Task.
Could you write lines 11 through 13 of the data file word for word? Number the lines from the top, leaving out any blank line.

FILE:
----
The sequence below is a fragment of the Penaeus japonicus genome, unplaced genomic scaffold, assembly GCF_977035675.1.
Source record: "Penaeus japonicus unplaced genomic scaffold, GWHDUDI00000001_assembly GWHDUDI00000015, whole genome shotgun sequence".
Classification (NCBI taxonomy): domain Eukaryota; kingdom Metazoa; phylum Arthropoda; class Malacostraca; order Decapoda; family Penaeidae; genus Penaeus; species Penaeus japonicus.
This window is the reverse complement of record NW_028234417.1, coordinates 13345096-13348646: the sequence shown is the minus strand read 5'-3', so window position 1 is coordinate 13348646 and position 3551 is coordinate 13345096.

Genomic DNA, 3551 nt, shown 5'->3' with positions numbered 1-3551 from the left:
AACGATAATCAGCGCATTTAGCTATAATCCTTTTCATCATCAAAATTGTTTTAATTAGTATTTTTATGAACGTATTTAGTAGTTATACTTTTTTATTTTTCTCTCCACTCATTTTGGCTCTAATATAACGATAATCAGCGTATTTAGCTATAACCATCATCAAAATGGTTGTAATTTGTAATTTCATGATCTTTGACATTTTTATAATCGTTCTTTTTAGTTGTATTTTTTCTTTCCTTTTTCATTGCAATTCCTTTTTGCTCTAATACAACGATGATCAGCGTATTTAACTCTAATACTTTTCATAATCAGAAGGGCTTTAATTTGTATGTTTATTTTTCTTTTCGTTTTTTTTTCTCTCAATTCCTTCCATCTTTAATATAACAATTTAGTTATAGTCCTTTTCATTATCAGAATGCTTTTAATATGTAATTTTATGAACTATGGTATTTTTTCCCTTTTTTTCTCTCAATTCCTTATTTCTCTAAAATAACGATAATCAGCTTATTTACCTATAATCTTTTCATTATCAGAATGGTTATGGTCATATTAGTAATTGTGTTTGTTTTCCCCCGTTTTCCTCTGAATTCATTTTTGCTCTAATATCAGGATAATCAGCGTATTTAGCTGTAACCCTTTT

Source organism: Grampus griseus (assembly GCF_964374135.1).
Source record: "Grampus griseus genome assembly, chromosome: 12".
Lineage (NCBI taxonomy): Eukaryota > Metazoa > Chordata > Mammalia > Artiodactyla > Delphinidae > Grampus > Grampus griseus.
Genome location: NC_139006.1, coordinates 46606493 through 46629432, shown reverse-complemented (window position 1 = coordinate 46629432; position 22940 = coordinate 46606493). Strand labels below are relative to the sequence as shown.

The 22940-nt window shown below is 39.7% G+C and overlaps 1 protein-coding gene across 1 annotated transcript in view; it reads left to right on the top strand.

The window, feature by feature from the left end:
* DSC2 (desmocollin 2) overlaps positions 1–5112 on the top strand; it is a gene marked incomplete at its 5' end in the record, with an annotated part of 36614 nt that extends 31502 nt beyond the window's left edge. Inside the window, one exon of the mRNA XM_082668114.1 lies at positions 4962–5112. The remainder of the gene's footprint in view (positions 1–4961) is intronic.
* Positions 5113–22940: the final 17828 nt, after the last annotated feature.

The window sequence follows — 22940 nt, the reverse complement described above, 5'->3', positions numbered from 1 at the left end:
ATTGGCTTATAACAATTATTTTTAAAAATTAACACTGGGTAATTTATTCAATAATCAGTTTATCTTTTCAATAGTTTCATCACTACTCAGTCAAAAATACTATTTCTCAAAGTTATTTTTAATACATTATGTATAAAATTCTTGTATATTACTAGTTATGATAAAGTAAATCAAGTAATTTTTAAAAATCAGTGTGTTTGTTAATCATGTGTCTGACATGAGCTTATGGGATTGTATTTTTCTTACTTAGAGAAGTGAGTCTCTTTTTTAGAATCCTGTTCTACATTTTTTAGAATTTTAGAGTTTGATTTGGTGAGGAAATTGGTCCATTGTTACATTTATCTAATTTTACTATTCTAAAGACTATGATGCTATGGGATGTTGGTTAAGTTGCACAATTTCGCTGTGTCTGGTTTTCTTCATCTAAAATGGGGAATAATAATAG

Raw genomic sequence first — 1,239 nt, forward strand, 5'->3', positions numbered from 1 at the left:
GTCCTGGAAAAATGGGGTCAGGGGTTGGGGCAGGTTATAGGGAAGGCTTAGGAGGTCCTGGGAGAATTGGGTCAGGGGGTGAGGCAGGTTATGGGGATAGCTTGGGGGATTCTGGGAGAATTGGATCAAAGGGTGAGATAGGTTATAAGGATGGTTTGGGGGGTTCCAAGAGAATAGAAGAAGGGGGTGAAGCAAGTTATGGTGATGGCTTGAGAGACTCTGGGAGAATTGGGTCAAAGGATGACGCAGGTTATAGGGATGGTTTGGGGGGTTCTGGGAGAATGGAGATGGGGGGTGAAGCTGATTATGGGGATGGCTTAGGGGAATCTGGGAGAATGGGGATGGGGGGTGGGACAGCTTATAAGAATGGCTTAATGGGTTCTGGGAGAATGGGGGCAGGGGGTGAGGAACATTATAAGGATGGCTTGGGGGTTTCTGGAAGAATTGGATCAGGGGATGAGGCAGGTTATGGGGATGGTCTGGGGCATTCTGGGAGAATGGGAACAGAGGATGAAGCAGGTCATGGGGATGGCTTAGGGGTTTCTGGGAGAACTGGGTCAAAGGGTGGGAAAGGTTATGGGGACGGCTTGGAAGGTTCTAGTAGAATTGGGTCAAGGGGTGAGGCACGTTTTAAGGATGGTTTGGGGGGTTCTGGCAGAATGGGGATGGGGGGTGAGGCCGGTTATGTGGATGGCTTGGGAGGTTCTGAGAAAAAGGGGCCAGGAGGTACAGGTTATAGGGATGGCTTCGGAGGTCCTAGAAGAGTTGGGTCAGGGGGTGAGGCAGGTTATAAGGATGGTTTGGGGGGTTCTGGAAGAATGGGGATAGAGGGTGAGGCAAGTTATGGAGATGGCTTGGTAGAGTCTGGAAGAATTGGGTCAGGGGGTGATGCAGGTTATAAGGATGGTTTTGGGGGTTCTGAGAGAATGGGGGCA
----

The 22940-nt window shown below is 39.7% G+C and overlaps 1 protein-coding gene across 1 annotated transcript in view; it reads left to right on the top strand.

The window, feature by feature from the left end:
* DSC2 (desmocollin 2) overlaps positions 1–5112 on the top strand; it is a gene marked incomplete at its 5' end in the record, with an annotated part of 36614 nt that extends 31502 nt beyond the window's left edge. Inside the window, one exon of the mRNA XM_082668114.1 lies at positions 4962–5112. The remainder of the gene's footprint in view (positions 1–4961) is intronic.